Healthy Aging Micro-Habit 1 – Morning Sunlight Exposure


Welcome to the first of 52 weekly healthy aging micro-habits.

With an estimated 43% of our behaviour fully automatic [1], deliberate habit shaping is the easy way to boost your wellbeing – both physically and mentally.

My weekly micro-habits are quick wins. They work together. There is no need to wait for results, you’ll feel better from day one (and fantastic after a month).

Morning Sun Exposure: The Big Health Benefits from Blue Light

This week’s healthy aging micro habit is a quick burst of morning sunlight. It will improve your sleep, lift your mood, and get the day off to the best possible start.

As you’ll see below, there are major researched-backed benefits from going outside for just a few minutes early in the day.

Morning Sunlight Healthy Aging Habit

How Does Morning Sunlight Benefit Healthy Aging?

Sleep is a bedrock habit for your health.

Typically, late-evening behaviour is linked to sleep quality. You can also improve sleep from the start of the day. Best of all, this is backed by science.

The key is getting short wavelength (blue) light on your retina. Don’t stare at the sun, just go outside for 2-10 minutes each morning, as early as is comfortable. Depending on your climate, sunscreen or covering-up is recommended. Never stare at the sun, and keep in mind that sunlight through a window or glasses is only 2% as effective.

Blue (UV) light triggers three pathways:

  • Inhibits Melatonin
  • Boosts Cortisol
  • Boosts Serotonin

Melatonin is the master neurotransmitter for your circadian rhythm. Studies demonstrate [2] that shutting down production early triggers earlier and more reliable increases in the evening – and better-quality sleep.

Cortisol naturally spikes when you wake up. You might have heard about this in the context of stress. It has a wider role, triggering alertness and wakefulness. The ‘Cortisol Awakening Response’ [3] is a key step in preparing us for tasks of the day.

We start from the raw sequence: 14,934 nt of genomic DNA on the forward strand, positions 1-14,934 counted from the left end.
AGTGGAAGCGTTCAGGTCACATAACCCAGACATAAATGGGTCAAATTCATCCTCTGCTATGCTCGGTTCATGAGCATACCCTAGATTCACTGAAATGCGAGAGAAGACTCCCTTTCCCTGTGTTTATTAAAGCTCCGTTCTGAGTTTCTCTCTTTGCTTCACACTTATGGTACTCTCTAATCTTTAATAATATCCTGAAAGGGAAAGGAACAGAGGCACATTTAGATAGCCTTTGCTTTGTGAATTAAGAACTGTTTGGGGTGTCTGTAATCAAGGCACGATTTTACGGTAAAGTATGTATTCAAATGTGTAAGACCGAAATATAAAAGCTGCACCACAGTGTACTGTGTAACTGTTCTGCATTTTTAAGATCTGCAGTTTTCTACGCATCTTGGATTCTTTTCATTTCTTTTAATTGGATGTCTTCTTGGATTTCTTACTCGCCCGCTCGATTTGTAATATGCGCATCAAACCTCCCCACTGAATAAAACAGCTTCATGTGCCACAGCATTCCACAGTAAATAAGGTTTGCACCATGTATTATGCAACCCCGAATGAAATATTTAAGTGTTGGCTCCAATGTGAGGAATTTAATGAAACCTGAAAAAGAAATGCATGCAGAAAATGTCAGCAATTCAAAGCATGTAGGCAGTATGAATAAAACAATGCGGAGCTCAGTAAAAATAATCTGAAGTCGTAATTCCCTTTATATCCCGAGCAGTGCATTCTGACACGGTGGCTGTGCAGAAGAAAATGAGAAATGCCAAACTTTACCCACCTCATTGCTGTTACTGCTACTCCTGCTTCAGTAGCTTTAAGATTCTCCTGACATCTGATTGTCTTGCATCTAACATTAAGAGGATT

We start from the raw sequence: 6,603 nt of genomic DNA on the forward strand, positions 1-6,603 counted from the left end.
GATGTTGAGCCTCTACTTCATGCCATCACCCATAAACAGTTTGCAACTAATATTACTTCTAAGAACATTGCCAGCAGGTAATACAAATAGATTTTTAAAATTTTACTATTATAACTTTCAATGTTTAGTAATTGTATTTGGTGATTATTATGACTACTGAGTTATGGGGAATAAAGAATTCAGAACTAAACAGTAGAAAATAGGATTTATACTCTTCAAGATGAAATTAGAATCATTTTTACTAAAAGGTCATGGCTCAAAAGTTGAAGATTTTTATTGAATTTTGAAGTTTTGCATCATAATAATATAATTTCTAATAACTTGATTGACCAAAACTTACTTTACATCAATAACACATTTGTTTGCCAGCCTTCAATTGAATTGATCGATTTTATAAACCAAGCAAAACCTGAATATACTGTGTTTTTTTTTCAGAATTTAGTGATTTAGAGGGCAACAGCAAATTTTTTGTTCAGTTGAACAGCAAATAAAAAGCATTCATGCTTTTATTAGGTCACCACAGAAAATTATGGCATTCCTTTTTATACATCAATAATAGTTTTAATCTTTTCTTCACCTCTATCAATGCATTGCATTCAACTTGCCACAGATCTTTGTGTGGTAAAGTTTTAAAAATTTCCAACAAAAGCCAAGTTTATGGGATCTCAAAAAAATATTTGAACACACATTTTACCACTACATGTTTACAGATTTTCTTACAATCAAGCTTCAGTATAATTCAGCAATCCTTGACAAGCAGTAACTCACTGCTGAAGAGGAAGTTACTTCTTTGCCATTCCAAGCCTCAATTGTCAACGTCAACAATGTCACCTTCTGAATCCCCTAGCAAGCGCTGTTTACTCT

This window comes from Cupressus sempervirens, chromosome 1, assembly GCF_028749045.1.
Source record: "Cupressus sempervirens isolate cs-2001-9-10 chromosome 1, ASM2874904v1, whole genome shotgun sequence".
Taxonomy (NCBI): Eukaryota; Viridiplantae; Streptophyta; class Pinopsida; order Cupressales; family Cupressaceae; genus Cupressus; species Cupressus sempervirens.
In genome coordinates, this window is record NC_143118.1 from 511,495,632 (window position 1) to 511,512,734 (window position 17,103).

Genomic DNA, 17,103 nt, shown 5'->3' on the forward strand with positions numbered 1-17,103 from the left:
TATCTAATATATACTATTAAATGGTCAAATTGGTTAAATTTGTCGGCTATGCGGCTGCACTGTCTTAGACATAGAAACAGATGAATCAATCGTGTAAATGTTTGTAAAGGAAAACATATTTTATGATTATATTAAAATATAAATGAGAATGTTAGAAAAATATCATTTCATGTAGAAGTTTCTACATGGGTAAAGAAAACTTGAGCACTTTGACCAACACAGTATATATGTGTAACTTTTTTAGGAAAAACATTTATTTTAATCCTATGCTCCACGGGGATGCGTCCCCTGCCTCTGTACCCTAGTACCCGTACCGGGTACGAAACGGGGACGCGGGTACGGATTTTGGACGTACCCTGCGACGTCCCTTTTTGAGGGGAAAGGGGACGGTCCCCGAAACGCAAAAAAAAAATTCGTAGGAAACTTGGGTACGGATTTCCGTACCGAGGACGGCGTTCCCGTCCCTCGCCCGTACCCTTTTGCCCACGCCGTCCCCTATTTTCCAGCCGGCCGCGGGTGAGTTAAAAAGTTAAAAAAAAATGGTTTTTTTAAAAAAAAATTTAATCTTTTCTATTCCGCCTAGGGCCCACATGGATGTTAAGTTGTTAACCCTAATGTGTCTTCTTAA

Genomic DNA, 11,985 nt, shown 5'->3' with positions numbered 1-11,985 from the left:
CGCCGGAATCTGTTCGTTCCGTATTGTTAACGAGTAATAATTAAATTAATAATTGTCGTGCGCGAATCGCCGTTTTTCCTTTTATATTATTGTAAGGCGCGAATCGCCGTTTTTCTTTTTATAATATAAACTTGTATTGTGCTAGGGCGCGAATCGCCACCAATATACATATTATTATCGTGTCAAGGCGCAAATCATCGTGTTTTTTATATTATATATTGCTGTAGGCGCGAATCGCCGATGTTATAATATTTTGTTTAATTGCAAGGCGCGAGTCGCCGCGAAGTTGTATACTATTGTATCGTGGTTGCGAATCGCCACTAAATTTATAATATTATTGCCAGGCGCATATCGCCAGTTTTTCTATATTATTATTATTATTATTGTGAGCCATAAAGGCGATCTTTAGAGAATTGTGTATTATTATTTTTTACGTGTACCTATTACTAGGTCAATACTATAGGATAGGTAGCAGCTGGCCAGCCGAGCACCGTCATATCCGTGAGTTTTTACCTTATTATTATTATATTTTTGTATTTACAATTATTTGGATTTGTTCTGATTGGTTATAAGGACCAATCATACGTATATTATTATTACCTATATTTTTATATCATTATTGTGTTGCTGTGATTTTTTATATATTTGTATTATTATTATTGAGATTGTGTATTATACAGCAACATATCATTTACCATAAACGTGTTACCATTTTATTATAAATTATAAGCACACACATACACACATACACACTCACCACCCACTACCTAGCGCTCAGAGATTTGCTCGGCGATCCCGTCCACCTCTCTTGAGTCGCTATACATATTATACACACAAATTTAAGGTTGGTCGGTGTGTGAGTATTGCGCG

Serotonin production is triggered by morning sunlight exposure [4]. This lifts your mood, getting you off to the best possible start for the day.

Pathways associated with morning UV exposure

How to Start Your Morning Sunlight Exposure Habit?

I recommend working with your existing morning routine, finding a simple way to get outside each morning.

Working with an existing habit is known as ‘stacking’. It borrows a trigger for an already established habit, adding the new behaviour on top. Once you feel the benefits and lock down morning sun exposure as a regular habit – you can get more creative and make being outside something to look forward to.

Here are some suggestions:

  • Enjoy your regular morning cup of tea in the garden or on the balcony.
  • Park further away from your office and take a slow walk there.
  • Walk one bus stop further away than usual.
  • A brisk morning walk combined with your morning meditation / gratitude work.
  • If all else fails, you can simply open your window and enjoy the fresh air for a few minutes before your morning shower.

It won’t always be possible to get sunlight in the morning. My personal rule of thumb is to avoid skipping this new habit twice in a row. One minute is better than zero – though (depending on cloud cover) 10 minutes is ideal.

Combining sunlight with movement is a great way to start your day. And starting the day positively will help with all the other healthy aging habits (and in avoiding temptations).

Stacking morning sun habits with your existing routine

Huberman: Morning Sunlight is a Top 5 Health Boosting Behaviour

This quote from Sandford’s Dr Huberman underscores the importance of sunlight exposure:

I consider viewing morning sunlight in the top five of all actions that support mental health, physical health and performance.

Linked Healthy Aging Habits: Getting Sleep Right

Quality sleep will boost your mood, make exercising and avoiding harmful foods easier – and will help boost your brain health too.

Morning sun exposure is only one aspect of sleep quality. Others include:

  • A cool, dark, quiet sleep environment.
  • Avoiding blue light later in the evening (use blue blocking glasses or avoid screens).
  • Avoiding caffeine late in the day, and alcohol too.
  • Keeping a regular schedule of sleep and wake times, even at weekends.
  • No food or exercise a few hours before bed.
  • Write down any urgent tasks before bed, or journal on your stressors.

For more on how building longevity habits around sleep will boost your health, check out the articles below:

I’ll be back next week with the second healthy aging micro-habit – this time focusing on movement.


Clinical References:

[1] Habits Overview by the American Psychological Association

[2] Benefits of Sunlight: A Bright Spot for Human Health. M. Nathaniel Mead (2008).

[3] Daily Life Stress and the Cortisol Awakening Response: Testing the Anticipation Hypothesis. Daniel J. Powell 1 and Wolff Schlotz (2012).

[4] Effect of sunlight and season on serotonin turnover in the brain. G W Lambert 1, C Reid, D M Kaye, G L Jennings, M D Esler (2002)





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